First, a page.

There's Me And Then There's...Everyone Else?

writing
discussion

#1

I’m going to share with you a little story that starts like this:

I am now a published indie author. After 44 years. That’s a long ass time to wait for a book to be published. A long time indeed. And this is the first of many books planned to be released over the next decade (depending on if I still have a job in that time).

So anyways…here’s the thing. People here and everywhere else has complained mightily about e-book pricing. Or to be specific…mine.

See last week–right before Christmas–I had someone on Quotev (of all places) complain that my book prices were simply “too high”. That I should personally lower the prices to about…three dollars for my e-book and nine bucks for my print.

I said, “I can’t do that. The book is 535 pages in length and I cannot see myself going that low.”

As for the print price? That was Amazon’s doing. Not mine. I didn’t say, “Sure. Go ahead and set it to $16.50 and watch people lose themselves over the issue.”

They set the price because 535 pages is a LOT of book!

Lots to read.

This is probably why I haven’t had many sales in the past week since the book went live.

But here’s the thing I’ve noticed: Indie authors like me are expected by and large by the reading public to simply price ourselves under the table (or under market value) or simply give away our books for FREE.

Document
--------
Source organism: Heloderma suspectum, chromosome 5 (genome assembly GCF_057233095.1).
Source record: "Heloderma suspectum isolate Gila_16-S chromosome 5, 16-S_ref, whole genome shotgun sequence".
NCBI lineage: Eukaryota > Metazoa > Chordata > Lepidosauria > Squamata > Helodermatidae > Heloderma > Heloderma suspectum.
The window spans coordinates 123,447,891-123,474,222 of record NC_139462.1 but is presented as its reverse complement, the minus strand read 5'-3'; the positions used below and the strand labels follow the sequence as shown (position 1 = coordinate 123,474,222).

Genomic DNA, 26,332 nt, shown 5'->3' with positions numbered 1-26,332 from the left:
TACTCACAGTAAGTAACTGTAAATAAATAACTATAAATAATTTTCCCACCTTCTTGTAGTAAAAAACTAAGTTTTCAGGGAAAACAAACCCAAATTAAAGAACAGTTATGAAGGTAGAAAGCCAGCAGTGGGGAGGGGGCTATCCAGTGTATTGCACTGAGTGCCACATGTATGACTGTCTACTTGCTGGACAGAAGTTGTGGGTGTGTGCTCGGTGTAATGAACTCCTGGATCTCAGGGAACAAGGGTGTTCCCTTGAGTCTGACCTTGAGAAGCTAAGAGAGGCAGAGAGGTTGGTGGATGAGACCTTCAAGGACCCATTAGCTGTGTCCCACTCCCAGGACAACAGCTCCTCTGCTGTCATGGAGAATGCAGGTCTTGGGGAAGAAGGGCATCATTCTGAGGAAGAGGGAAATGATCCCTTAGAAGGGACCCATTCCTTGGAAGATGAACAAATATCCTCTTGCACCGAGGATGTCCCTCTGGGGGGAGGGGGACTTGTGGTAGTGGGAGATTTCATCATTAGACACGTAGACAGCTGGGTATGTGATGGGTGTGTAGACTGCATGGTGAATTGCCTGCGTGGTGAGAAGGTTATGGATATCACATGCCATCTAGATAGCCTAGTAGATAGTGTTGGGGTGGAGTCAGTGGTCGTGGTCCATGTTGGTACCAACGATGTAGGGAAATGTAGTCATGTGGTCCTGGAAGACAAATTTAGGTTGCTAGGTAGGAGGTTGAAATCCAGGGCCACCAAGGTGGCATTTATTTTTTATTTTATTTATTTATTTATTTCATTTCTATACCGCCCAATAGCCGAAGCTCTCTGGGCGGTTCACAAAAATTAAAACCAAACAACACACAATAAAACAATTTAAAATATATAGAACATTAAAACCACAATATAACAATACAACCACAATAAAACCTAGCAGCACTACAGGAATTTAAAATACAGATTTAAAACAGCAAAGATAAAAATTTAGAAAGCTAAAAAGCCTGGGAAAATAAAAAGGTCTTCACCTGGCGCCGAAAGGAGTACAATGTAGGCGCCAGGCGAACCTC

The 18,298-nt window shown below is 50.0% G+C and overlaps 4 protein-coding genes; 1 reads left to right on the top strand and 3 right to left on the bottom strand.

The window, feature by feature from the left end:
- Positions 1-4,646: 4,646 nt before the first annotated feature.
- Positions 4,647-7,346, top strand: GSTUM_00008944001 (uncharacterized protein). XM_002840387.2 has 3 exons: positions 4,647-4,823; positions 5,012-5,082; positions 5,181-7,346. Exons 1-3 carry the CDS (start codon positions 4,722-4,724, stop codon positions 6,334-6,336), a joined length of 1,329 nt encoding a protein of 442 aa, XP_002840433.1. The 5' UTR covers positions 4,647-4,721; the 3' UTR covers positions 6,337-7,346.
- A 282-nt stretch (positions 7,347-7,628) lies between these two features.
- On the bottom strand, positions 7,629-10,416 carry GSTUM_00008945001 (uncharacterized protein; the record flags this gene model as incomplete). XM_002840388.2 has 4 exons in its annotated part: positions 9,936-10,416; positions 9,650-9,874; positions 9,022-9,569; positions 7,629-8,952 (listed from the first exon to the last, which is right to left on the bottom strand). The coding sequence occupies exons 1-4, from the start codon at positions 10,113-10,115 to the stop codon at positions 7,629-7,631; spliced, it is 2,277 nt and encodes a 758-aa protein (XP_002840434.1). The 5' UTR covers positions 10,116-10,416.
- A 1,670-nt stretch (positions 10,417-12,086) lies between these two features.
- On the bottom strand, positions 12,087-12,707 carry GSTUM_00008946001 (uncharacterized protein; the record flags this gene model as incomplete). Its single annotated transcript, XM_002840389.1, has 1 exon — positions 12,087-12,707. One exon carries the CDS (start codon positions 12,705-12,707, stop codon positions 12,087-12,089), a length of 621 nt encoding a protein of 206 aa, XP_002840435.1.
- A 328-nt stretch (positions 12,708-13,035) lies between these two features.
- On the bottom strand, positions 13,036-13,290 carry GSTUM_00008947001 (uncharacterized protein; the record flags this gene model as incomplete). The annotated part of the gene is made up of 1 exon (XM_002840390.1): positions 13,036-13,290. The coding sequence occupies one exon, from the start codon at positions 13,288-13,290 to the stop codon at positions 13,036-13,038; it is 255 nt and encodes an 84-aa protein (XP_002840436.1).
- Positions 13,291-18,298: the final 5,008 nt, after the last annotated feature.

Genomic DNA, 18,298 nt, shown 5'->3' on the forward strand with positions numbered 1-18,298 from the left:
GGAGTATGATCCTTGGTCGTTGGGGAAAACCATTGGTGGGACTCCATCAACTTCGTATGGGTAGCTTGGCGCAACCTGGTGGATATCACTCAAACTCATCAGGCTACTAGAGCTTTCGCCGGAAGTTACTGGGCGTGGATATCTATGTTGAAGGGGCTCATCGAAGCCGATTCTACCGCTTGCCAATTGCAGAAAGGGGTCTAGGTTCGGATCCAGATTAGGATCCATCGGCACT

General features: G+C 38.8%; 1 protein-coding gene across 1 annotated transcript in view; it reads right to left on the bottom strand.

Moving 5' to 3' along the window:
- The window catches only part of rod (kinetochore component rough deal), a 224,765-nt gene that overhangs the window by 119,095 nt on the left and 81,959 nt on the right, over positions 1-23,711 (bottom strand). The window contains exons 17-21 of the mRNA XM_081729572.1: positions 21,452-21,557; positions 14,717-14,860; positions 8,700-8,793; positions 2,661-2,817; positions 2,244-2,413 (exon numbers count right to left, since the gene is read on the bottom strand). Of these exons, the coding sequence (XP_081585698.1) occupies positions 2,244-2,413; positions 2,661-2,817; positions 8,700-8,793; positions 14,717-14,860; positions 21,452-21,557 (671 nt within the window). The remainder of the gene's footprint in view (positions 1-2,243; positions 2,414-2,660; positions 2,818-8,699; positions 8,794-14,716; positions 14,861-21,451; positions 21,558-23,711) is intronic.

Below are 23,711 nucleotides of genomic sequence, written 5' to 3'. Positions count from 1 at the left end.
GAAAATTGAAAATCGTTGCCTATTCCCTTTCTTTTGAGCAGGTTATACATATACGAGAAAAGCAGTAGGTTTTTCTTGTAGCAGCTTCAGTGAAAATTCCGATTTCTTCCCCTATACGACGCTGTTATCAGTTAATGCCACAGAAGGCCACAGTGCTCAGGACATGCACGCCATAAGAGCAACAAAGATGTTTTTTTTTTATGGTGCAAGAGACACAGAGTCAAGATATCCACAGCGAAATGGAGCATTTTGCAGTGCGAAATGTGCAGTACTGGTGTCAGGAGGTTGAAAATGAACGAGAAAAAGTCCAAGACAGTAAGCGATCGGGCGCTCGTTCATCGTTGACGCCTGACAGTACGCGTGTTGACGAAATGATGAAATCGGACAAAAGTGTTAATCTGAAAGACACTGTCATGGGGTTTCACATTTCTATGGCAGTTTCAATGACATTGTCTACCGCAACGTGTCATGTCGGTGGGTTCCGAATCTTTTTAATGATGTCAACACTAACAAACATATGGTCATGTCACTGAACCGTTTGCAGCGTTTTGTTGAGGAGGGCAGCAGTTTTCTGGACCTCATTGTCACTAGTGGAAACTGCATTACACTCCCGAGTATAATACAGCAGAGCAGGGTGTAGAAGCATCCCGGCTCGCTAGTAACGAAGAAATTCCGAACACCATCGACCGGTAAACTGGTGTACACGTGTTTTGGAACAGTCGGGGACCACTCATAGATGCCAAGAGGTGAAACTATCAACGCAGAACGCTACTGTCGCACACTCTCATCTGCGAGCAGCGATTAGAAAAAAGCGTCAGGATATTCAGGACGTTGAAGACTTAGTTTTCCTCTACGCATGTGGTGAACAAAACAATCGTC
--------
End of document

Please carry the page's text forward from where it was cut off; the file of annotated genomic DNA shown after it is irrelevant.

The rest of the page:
Like forever.

Sounds like a good plan, huh? You toil and suffer in agonizing silence for much of your life and now people want you to give away your hard earned work for free or they want everything on the CHEAP.

Suddenly now…people can’t afford a $5.99 e-book. (Or it will be $6.99 next month after I made an interesting discovery on Amazon over Christmas Day two days ago.)

Cannot AFFORD.

But a $6 coffee at Starbucks? Sure! $10 DVD? No problem. The first season to Star Trek: Discovery on blu-ray? Piece of cake. It’s money well spent.

Except…

That $5.99 e-book sitting on Amazon at the moment.

Now…people’s wallets have suddenly–and mysteriously…shut on that account.

"Can’t afford it. Too expensive." People tell me…time and again.

But…you just spent money on that movie or that coffee at Starbucks.

Why is a $5.99 e-book suddenly so expensive in light of what you and everyone else just pissed away standing in line at either your local Starbucks cafe or Wal-Mart?

Can anyone tell me why? Why a measly $5.99 e-book is now suddenly the most expensive book on Earth to some people?

Um…didn’t you just drop some money on Stephen King’s last book release? You know…those e-books that fetch a price of about $12-14 each? And you have no problem with it?

So why is my book the issue when you guys are doing this and that for other authors but not for me?

Is $5.99 still too much a hassle for you to bear? No? Yes? Maybe? But shelling out $20 for a movie or $6 for coffee isn’t a real problem, or $12 for an e-book from a published author isn’t either, but suddenly an indie author asking for just this much causes you this much financial pain???

Um…when did discrimination against indie authors come into play? Was it right after Amazon launched digital publishing into the world in 2005 and people thought back then that $4.99 for an e-book was too damned much?

Because I hate to be the bearer of bad news, but in ten years time, $5.99 or even $6.99 is going to be seen as a bargain for e-books. Because in the future, the mere costs of an e-book is going to continue to climb.